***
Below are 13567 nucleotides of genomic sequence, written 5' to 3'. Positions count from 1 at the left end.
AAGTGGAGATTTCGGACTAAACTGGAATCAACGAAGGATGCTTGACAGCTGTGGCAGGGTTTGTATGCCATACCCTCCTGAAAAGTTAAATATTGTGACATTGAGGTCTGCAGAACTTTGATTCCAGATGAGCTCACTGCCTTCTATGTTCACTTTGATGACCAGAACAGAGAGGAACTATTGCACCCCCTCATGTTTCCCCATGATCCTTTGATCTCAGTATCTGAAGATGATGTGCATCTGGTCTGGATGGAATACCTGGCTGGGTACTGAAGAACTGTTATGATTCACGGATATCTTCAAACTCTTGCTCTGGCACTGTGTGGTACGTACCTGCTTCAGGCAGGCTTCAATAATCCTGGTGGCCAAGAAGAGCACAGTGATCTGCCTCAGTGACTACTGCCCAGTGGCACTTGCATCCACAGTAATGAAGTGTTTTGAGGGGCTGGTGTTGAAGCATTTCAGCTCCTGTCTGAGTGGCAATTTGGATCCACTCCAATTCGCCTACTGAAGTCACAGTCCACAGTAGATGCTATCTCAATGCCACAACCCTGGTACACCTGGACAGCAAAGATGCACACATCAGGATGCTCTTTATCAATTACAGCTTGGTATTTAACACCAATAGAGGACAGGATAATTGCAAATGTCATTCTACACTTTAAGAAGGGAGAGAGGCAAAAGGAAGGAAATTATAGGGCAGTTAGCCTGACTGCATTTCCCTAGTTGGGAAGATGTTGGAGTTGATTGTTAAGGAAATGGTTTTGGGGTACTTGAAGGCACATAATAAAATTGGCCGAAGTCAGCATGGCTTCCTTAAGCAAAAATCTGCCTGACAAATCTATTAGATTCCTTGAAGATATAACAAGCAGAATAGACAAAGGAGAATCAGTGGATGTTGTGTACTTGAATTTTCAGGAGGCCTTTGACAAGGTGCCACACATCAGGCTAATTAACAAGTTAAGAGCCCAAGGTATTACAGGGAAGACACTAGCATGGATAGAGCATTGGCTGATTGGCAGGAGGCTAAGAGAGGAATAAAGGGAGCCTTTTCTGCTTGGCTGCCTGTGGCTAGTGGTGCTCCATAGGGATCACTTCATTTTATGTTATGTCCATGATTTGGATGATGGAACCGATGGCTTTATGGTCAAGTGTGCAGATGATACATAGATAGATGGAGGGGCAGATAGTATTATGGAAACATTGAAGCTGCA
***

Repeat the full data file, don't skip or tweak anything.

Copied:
Below are 13567 nucleotides of genomic sequence, written 5' to 3'. Positions count from 1 at the left end.
AAGTGGAGATTTCGGACTAAACTGGAATCAACGAAGGATGCTTGACAGCTGTGGCAGGGTTTGTATGCCATACCCTCCTGAAAAGTTAAATATTGTGACATTGAGGTCTGCAGAACTTTGATTCCAGATGAGCTCACTGCCTTCTATGTTCACTTTGATGACCAGAACAGAGAGGAACTATTGCACCCCCTCATGTTTCCCCATGATCCTTTGATCTCAGTATCTGAAGATGATGTGCATCTGGTCTGGATGGAATACCTGGCTGGGTACTGAAGAACTGTTATGATTCACGGATATCTTCAAACTCTTGCTCTGGCACTGTGTGGTACGTACCTGCTTCAGGCAGGCTTCAATAATCCTGGTGGCCAAGAAGAGCACAGTGATCTGCCTCAGTGACTACTGCCCAGTGGCACTTGCATCCACAGTAATGAAGTGTTTTGAGGGGCTGGTGTTGAAGCATTTCAGCTCCTGTCTGAGTGGCAATTTGGATCCACTCCAATTCGCCTACTGAAGTCACAGTCCACAGTAGATGCTATCTCAATGCCACAACCCTGGTACACCTGGACAGCAAAGATGCACACATCAGGATGCTCTTTATCAATTACAGCTTGGTATTTAACACCAATAGAGGACAGGATAATTGCAAATGTCATTCTACACTTTAAGAAGGGAGAGAGGCAAAAGGAAGGAAATTATAGGGCAGTTAGCCTGACTGCATTTCCCTAGTTGGGAAGATGTTGGAGTTGATTGTTAAGGAAATGGTTTTGGGGTACTTGAAGGCACATAATAAAATTGGCCGAAGTCAGCATGGCTTCCTTAAGCAAAAATCTGCCTGACAAATCTATTAGATTCCTTGAAGATATAACAAGCAGAATAGACAAAGGAGAATCAGTGGATGTTGTGTACTTGAATTTTCAGGAGGCCTTTGACAAGGTGCCACACATCAGGCTAATTAACAAGTTAAGAGCCCAAGGTATTACAGGGAAGACACTAGCATGGATAGAGCATTGGCTGATTGGCAGGAGGCTAAGAGAGGAATAAAGGGAGCCTTTTCTGCTTGGCTGCCTGTGGCTAGTGGTGCTCCATAGGGATCACTTCATTTTATGTTATGTCCATGATTTGGATGATGGAACCGATGGCTTTATGGTCAAGTGTGCAGATGATACATAGATAGATGGAGGGGCAGATAGTATTATGGAAACATTGAAGCTGCA